What I'm Reading - Vol. Four

Tuesday, May 14, 2013

found via pinterest

The best blogging advice I've ever read
Sometimes the things you write are going to be similar to other people, and you should probably be friends with those people, and then broaden your horizons by looking in different places for inspiration. The internet can be very small for how impossibly large it really is, and often I see people all looking in the exact same places for direction. Maybe that person you're following is interesting to you because he pulls inspiration from so many different places. There is no reason you can't do that too. 

Why I Became a Freegan
What is an apple? In your kitchen, it's food, nourishment. At the market, it's currency, a player in transactions. Dangling from a tree or baked in a pie, it's a part of our cultural identity, an axis for uniting families and friends around the bounty of the harvest. But what about when it's sitting under three layers of thick black plastic, in a tower of bulging garbage bags on the curb, waiting for the metallic teeth of the nightly garbage truck? How do we regard this resource that holds such cultural, economic and environmental value when it's suffocating beneath plastic, tossed away?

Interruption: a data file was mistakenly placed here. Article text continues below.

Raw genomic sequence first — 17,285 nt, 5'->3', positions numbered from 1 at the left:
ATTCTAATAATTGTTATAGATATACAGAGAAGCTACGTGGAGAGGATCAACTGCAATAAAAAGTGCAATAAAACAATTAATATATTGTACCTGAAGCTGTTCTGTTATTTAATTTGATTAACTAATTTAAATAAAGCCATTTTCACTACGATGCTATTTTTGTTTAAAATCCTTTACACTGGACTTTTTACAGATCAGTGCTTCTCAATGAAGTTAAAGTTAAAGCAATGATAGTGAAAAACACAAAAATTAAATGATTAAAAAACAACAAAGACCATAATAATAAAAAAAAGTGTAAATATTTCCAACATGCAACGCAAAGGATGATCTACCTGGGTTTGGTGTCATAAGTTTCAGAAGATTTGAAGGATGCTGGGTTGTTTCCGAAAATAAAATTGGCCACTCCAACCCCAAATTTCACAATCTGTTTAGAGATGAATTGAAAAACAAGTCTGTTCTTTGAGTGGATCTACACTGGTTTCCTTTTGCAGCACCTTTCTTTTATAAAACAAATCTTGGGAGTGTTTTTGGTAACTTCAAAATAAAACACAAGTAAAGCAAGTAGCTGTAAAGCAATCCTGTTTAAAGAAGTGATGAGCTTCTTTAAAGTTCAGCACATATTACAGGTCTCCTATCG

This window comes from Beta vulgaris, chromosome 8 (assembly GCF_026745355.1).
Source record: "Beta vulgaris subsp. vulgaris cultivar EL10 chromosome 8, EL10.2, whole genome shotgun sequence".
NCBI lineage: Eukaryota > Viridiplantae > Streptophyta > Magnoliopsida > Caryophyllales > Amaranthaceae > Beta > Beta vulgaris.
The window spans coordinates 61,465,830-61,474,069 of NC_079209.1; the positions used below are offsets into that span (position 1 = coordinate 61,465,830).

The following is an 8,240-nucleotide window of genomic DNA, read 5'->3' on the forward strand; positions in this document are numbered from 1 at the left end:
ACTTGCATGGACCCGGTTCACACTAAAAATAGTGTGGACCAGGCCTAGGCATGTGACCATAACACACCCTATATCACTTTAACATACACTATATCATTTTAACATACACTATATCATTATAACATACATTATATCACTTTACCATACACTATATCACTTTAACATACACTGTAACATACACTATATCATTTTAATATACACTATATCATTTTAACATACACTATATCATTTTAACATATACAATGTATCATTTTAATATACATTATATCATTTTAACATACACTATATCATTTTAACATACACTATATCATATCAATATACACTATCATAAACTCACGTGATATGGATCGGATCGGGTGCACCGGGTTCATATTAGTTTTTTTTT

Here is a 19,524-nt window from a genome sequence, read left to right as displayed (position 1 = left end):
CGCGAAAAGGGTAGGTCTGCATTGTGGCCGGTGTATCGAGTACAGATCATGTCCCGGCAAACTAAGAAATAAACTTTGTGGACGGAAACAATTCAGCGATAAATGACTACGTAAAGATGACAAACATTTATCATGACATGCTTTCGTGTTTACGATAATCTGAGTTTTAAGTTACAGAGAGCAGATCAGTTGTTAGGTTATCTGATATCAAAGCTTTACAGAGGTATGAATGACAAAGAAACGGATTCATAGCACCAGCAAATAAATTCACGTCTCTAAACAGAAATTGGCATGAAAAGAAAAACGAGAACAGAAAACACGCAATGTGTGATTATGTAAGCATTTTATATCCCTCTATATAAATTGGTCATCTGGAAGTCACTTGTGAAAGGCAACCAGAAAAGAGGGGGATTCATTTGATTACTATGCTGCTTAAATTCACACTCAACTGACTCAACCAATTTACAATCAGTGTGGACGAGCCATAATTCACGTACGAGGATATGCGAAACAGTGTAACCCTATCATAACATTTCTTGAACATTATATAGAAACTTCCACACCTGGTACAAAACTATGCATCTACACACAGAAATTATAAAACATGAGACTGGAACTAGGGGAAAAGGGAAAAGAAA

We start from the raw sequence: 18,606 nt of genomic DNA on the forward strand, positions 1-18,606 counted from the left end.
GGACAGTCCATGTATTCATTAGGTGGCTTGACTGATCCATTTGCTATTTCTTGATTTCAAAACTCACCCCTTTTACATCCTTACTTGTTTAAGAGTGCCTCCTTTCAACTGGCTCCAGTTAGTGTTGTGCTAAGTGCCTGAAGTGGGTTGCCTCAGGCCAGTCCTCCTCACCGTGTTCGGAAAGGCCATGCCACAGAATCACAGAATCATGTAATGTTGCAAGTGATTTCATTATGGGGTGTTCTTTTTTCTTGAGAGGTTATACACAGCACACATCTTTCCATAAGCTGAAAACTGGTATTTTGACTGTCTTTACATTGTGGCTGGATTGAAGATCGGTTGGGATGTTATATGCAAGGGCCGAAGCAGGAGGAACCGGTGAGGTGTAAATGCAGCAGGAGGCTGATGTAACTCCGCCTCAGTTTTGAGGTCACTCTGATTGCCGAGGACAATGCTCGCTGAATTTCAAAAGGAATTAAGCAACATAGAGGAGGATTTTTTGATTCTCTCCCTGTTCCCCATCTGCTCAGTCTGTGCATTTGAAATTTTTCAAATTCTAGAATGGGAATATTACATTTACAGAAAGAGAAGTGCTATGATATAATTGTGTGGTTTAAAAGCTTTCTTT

Timeline for a Tragedy
There seems to be an unknown timeline for tragedies. The public is expected to limit and consider what they say on Twitter and Facebook in the light of horrific events. Maybe they should stay silent and disconnect from social media altogether. But for how long? How long do you disconnect from day-to-day activities that had been a part of your everyday life? And how long do you look at the world with a different perspective forced upon you by an unexpected act of violence or a terrifying medical diagnosis?

If You Use the Web, You Are a "Curator"
As much as the term gets criticized, curation requires patience, resourcefulness, and a keen editing eye. It means becoming fluent in one particular dialect of the web, versus trying to speak its entire language. It's the reason journalists have beats, and the reason you chose one major in college, instead of seven. 

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